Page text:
Signet wants all its diamonds to come from identified sources. Is that possible?

Rob Bates

Can the largest buyer of diamonds in the world vouch for its entire supply?
In 2000, when I first heard about the Kimberley Process, it seemed like it was attempting to achieve the impossible. They are going to track every rough diamond in the world?” I thought. “How are they going to do that?

The Kimberley Process is now 13 years old, and while we can spend all day talking about its strengths and weaknesses, it does track an overwhelming percentage of the world’s diamonds and has introduced a lot more transparency into the market than existed before. (Remember, pre-Kimberley, diamonds were regularly reported to be from Switzerland, a country with no mines.) It may not have accomplished everything architects envisioned, but it has led to a more transparent industry.

Now, it’s 2016, and Signet Jewelers has announced a new plan that will work toward ensuring all the diamonds it sells are sourced from identified and verified sources. Considering Signet is the largest buyer of polished diamonds in the world, with supply coming from all corners of the globe, that also seems like no mean feat.

Even the people behind Signet’s Responsible Sourcing Protocol for Diamonds admit change will not come about overnight. This is a “work in progress” with the goal of “continuous improvement,” said vice president of corporate affairs David Bouffard at a press conference yesterday at Jewelers of America headquarters announcing the protocol.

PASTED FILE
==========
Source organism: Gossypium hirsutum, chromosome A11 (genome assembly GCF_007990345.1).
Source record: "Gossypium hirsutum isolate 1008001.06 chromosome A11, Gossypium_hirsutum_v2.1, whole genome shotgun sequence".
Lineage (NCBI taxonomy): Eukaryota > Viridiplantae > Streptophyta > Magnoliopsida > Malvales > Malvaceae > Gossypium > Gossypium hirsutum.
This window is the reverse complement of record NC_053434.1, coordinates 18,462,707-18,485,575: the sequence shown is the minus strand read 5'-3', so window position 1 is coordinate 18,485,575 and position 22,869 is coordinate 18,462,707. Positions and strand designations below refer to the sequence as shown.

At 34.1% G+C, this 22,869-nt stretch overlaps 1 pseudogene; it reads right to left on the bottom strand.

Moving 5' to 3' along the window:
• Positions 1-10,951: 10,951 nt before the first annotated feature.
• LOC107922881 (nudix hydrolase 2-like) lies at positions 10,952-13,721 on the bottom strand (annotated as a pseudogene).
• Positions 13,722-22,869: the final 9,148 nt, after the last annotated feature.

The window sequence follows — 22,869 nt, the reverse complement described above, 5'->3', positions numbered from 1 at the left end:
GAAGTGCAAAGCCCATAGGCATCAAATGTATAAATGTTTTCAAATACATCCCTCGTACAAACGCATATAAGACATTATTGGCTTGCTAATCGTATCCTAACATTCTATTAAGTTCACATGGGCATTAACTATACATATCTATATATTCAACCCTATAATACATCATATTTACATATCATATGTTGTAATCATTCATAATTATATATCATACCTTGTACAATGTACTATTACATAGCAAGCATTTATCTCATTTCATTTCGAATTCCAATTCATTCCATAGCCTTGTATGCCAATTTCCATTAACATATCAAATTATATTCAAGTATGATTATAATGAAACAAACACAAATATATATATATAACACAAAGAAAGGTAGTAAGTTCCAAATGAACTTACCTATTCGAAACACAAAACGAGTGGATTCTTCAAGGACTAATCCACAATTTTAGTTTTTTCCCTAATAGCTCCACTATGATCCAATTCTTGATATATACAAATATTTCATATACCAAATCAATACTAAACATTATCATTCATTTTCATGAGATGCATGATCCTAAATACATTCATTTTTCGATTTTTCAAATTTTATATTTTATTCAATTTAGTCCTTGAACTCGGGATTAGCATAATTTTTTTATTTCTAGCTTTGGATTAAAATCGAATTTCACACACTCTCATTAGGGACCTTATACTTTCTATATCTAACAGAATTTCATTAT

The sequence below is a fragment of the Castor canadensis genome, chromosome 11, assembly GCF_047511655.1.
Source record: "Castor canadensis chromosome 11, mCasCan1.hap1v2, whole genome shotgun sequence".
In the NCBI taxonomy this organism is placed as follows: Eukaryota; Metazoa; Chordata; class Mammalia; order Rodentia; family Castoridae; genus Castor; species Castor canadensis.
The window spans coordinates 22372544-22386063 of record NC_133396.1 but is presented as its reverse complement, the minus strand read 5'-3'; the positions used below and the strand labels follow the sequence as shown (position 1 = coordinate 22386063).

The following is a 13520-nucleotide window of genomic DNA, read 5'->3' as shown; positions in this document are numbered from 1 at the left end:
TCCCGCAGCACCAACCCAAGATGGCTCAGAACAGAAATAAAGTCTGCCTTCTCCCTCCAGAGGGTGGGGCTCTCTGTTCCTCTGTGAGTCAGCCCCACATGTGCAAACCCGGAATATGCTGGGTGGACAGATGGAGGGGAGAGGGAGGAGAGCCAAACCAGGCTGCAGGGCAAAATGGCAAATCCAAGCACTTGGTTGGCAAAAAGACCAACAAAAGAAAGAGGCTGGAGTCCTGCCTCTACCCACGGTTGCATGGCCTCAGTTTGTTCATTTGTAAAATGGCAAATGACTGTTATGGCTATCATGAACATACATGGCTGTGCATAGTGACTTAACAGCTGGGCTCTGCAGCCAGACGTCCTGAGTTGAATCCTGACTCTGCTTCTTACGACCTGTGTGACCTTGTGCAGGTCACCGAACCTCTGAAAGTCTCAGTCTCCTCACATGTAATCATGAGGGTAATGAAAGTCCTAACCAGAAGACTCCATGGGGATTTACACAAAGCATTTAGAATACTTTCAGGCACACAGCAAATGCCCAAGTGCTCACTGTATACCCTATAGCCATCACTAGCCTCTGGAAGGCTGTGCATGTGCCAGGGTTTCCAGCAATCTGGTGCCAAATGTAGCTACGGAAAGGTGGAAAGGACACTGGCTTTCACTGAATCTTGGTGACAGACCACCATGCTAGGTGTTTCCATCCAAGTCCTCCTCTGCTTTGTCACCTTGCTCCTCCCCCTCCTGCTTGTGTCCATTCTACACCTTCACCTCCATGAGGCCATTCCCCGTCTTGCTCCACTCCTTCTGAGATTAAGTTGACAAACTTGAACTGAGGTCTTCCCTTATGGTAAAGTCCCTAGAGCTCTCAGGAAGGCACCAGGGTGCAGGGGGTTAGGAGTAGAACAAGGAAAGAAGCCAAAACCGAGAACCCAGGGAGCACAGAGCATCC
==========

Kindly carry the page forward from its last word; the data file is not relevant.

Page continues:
The new plan is complex, like the industry itself, and I will dive into its details in future posts. Broadly speaking, it requires Signet’s suppliers to report on their diamond sources and to have those assertions audited.

One issue, of course, is that while Signet has power over its suppliers, it has less power over its suppliers’ suppliers. So if a vendor doesn’t buy diamonds straight from the mine—and most don’t—the protocol requires it to conduct due diligence on, and receive assurances from, its supplier. But then that supplier may have gotten those diamonds from someone else. The industry remains sprawling, diverse, and scattered; particularly in India, a large percentage of the market is informal. That will be hard to track.

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Source JCK Online